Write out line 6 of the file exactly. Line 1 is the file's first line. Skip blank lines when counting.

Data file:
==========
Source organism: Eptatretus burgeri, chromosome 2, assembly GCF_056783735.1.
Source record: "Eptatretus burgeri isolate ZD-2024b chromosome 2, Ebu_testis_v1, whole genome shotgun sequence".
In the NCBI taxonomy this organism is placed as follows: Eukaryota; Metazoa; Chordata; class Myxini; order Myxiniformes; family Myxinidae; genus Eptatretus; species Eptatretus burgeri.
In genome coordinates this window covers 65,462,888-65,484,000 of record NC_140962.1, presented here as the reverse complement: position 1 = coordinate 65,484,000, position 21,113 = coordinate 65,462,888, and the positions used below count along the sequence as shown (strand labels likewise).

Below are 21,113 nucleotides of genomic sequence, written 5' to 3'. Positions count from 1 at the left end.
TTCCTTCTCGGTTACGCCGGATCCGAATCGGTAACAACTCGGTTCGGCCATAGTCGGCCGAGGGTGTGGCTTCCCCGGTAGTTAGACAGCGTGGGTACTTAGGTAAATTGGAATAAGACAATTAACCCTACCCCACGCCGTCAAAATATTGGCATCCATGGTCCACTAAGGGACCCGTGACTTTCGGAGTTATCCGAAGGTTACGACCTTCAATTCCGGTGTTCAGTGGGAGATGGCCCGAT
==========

TTCCTTCTCGGTTACGCCGGATCCGAATCGGTAACAACTCGGTTCGGCCATAGTCGGCCGAGGGTGTGGCTTCCCCGGTAGTTAGACAGCGTGGGTACTTAGGTAAATTGGAATAAGACAATTAACCCTACCCCACGCCGTCAAAATATTGGCATCCATGGTCCACTAAGGGACCCGTGACTTTCGGAGTTATCCGAAGGTTACGACCTTCAATTCCGGTGTTCAGTGGGAGATGGCCCGAT